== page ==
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It takes as little as two to three missed mortgage payments to receive a foreclosure notice from your lender. Receiving a foreclosure letter from your bank can be as unnerving as receiving a letter from the IRS. What you may not know is that there are generally two stages to the foreclosure process.

Take action on a house foreclosure notice

At first, you will likely receive a notice or letter that you have defaulted on your loan. The type of letter that you receive depends on the housing laws in the state that the house is located in. Additionally, depending on the details in your mortgage, you may need to go to court to start and finalize a foreclosure.

Details included on a loan default notice may include your  full name, street address and the lender's name and address. The reason why you are receiving the notice is also included. There's a likelihood that you will also receive a date by which, if you get caught up in your mortgage payments, you can remain in your house.

Which raises the first step that you could take to keep your house out of foreclosure. As soon as you receive a notice of mortgage default, contact your mortgage lender. Work out a date by which you can get caught up in your loan payments. Go with a date that you know you can meet. If you get caught up in mortgage payments by an agreed date, you can avoid receiving a foreclosure notice of sale.

More ways to keep your house out of foreclosure

Additional actions that you could take to keep your house out of foreclosure will impact your financial health over several years. However, there is another step that could keep you from dealing with a damaged credit rating. But, let's start with the early steps.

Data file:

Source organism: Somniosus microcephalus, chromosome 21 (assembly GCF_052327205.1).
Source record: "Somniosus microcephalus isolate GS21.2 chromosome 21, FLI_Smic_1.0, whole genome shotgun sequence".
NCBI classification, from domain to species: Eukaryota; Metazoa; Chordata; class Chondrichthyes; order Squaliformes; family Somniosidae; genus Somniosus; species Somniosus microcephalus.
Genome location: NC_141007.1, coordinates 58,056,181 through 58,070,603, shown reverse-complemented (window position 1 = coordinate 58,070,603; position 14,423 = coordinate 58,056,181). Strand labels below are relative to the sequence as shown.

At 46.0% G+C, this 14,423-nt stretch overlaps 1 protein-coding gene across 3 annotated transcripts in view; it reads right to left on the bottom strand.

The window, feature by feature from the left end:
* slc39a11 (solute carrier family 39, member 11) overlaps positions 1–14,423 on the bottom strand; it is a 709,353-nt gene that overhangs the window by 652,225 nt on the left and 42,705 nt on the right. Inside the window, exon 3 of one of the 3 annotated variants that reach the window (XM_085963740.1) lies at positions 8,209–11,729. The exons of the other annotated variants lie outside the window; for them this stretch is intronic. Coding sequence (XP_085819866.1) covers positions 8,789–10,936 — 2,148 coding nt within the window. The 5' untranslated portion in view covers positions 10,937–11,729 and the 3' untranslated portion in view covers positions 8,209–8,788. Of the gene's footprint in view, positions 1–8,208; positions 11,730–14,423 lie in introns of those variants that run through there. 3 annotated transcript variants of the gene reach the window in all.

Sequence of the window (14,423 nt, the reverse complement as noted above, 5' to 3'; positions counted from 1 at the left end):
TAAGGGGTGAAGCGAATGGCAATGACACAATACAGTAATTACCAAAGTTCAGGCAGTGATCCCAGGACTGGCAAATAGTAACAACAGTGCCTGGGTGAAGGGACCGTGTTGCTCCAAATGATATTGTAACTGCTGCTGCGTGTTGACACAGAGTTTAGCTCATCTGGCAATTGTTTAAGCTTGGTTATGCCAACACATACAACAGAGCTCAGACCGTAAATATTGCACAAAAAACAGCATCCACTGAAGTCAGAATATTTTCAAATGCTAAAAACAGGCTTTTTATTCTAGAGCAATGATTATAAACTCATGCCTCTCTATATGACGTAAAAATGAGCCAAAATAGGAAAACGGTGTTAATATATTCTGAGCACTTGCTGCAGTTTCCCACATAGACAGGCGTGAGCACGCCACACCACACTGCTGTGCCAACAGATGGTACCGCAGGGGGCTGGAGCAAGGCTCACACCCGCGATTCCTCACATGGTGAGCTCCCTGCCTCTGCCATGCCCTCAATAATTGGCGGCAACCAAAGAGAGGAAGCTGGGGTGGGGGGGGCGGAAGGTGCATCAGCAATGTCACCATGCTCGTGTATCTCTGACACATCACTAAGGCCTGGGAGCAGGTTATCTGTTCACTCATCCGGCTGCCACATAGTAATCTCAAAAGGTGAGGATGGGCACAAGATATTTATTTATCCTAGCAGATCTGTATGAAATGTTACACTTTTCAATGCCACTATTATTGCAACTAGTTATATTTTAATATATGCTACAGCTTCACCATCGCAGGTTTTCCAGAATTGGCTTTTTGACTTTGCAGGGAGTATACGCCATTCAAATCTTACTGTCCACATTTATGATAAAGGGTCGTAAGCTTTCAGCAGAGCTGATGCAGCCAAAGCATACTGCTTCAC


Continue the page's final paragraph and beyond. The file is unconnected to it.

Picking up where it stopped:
Schedule a meeting with your bank and discuss a loan modification. Again, make sure that you can meet the adjusted monthly mortgage payments. It does you no good to work out a temporary plan that you will only default on within a few months.

Take out aloan with another lender to cover the cost of the late payments. Only take out enough to cover the amount of mortgage that you are behind on. This should bean absolute last option, as it will cause you to take on more debt.

Another late option is to file bankruptcy. You will likely need to come up with bankruptcy filing fee. It is possible to find attorneys who will cover their fees until after the bankruptcy goes through. Just know that a bankruptcy will affect your credit for seven years.

You could also ask relatives to give you enough money to get caught up in your mortgage payments. Do this early, long before the bank moves your foreclosure to the sale stage. To avoid having your house go through foreclosure, take on a second job. For example, you could take on contractor work on weekends or in the evenings at home.

Depending on the amount of equity that you have in your home, you could sell items at your house to raise enough to cover late mortgage payments. As worried as you might become after you receive a foreclosure notice, you do have options. Start brainstorming for ways that you could rectify the situation. Above all, take action and reach out to your lender.




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